Williamsburg—Training his Baptist Campus Ministry leaders to be missionaries is what Chad Everhart sees as his primary goal as campus missionary to the University of the Cumberlands, he says.
As a smaller Christian university, campus ministry at University of the Cumberlands holds its own unique challenges, Everhart noted.
“We are a Christian school, but there’s darkness on every campus, even this one. What we are seeing from trends is that we shouldn’t be event based,” Everhart shared.
And, since coming to University of the Cumberlands this summer, he has tried to shift the focus of the BCM to personal evangelism and personal discipleship.
Although they still have weekly worship and various events, “I think it comes back to a more biblical model. Instead of throwing out a huge net all the time and hoping to catch some people in it, each person is intentionally making disciples, and that’s really how we’re going to reach the campus—everyone doing their part, instead of just a handful of people,” Everhart explained.
At the BCM leadership’s fall retreat, he told the students, “There is no hierarchy to this leadership. We will have no president or any officers. You’re all equal for one, but you’re not even going to be called leaders, you’re going to be called campus missionaries.”
After some vision casting, the students—many of whom were returning leadership—-began to get excited about the new model.
By the end of the retreat, each of the 16 student BCM leaders had identified a “people group” to reach on campus, such as their dorm, the music department, or the wrestling team.
One example of this model producing fruit on campus is through what they call “gospel appointments.”
“What we’ve had students doing is trying to be really intentional about trying to engage people they don’t know, striking up conversations with them in the cafeteria or grille and seeing if they’d be interested in talking about spiritual or godly things,” Everhart explained. “However, they lead into that as they are having small talk, they see if they’d like to get together and talk about it a little more.”
This new model was even used to follow-up with the hundreds of students that made some sort of decision for Christ during opening convocation.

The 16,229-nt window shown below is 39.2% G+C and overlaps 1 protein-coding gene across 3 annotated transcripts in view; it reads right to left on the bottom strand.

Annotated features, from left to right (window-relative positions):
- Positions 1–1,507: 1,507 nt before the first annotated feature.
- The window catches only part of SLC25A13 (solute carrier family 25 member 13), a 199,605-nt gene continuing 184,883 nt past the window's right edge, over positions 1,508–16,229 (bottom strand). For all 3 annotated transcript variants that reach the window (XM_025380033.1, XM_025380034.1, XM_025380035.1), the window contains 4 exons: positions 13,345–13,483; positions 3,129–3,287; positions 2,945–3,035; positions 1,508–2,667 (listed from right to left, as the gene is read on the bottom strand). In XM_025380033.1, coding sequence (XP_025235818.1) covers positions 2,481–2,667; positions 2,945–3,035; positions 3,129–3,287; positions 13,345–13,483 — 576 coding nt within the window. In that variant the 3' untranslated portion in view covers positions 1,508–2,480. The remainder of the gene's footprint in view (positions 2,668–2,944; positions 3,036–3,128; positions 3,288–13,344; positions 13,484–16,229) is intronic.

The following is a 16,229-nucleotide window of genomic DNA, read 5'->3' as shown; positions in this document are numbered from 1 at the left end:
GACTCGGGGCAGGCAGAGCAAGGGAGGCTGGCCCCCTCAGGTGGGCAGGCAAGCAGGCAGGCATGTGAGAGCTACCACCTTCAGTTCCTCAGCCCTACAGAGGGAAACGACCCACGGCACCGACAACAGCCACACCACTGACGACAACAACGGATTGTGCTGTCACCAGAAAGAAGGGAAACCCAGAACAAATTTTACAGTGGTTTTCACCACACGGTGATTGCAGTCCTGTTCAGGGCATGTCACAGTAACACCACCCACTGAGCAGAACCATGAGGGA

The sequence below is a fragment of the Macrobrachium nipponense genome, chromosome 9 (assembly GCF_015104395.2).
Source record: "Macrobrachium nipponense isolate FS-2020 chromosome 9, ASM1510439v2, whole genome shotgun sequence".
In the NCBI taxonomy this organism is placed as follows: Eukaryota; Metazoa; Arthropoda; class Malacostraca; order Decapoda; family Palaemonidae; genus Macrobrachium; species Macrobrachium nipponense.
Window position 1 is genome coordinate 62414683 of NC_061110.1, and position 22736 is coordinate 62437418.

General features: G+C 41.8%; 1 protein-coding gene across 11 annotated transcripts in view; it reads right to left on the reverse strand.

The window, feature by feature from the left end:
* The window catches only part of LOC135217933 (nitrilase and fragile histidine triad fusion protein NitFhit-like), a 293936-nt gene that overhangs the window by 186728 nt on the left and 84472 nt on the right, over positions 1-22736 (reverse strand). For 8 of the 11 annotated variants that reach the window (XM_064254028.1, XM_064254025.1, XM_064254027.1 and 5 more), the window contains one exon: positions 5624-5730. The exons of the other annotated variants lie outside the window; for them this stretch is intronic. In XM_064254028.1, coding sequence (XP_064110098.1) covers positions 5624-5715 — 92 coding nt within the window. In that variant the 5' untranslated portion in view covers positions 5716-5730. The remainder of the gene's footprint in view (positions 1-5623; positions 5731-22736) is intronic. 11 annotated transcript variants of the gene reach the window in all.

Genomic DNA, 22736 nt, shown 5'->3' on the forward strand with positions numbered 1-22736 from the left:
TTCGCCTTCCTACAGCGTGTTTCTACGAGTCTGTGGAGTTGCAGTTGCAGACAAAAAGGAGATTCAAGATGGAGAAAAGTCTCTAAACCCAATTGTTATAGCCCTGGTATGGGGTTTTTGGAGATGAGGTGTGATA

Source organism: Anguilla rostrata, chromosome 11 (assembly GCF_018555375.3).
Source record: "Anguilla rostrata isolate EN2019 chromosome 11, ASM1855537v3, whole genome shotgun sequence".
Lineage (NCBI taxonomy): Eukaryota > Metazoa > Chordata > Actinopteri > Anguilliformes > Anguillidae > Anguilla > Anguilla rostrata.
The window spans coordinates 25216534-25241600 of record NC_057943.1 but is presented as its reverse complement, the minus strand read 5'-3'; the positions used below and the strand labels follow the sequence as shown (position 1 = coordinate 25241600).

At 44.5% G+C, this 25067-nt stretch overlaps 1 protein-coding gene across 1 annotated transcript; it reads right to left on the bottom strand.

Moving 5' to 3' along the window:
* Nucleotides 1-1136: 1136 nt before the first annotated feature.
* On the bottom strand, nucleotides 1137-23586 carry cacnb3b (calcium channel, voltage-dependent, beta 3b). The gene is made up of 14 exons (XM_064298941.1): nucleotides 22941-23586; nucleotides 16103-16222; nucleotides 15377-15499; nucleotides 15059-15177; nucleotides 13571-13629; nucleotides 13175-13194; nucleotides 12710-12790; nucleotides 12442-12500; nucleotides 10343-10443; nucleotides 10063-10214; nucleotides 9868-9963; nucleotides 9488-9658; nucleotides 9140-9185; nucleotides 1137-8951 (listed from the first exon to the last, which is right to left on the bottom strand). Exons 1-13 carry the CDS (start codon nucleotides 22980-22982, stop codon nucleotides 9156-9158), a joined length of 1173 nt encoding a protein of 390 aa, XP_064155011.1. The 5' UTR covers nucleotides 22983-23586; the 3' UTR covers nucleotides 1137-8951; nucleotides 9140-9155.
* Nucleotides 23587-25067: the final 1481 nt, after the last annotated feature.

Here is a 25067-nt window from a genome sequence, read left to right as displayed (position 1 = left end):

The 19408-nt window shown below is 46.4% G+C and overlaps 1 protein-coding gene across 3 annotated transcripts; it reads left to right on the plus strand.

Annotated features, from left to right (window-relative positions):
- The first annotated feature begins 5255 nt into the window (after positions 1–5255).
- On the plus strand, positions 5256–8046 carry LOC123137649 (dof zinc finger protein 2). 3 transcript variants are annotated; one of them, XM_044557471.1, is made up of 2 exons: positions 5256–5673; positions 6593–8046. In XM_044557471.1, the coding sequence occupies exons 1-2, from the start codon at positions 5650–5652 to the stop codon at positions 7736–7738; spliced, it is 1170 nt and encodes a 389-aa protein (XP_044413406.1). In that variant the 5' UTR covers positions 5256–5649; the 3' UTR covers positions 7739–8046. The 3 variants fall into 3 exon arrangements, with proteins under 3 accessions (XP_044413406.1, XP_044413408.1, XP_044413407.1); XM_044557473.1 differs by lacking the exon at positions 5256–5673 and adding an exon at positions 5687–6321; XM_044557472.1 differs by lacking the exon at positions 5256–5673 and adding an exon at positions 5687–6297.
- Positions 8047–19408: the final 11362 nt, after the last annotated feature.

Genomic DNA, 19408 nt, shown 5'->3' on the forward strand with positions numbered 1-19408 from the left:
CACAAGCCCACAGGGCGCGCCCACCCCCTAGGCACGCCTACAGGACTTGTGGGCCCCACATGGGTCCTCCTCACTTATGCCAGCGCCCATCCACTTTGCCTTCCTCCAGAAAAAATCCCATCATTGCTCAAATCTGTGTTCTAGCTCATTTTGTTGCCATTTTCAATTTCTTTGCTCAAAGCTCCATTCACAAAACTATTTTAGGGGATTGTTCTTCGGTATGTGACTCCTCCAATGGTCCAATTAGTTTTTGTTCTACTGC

“I can’t follow up with a couple hundred people, but I can take 16 and separate that out and follow up with them. So, they’ve been able to talk to people about next steps and about what it really means to walk with Christ,” Everhart shared.
“BCM has gone through a lot of change in the past two years. Now, as a senior, I am sad I have to leave just when things are getting good here,” graduating senior Aaron Brewer shared. “Chad has redefined this ministry and pushed it in a new direction.
“He has streamlined our event calendar. We have a few missions and goals, and we are focusing on doing a few things to the best of our ability, rather than doing a lot of things mediocre,” Brewer said.
Everything they do is centered on the gospel, Brewer added. “There is nothing we can do to make the gospel more relevant to people; people simply need Jesus.
“BCM is no longer a place to hang out, it is more of a way of life,” he said. “We are a support, training and launching pad for students and churches to do missions on campus. We organize and serve other groups on campus, and we help in any way we can.”
In accordance with what the Kentucky Baptist Convention is emphasizing in student ministry, the BCM at University of the Cumberlands also is focusing on students getting involved in local churches and local churches getting involved with the campus.
“The ultimate goal,” Everhart maintains, “is to really train students to make disciples and get them active in the process. Really, they are critical people in helping to reach the lost on any campus, but especially this campus.” (WR)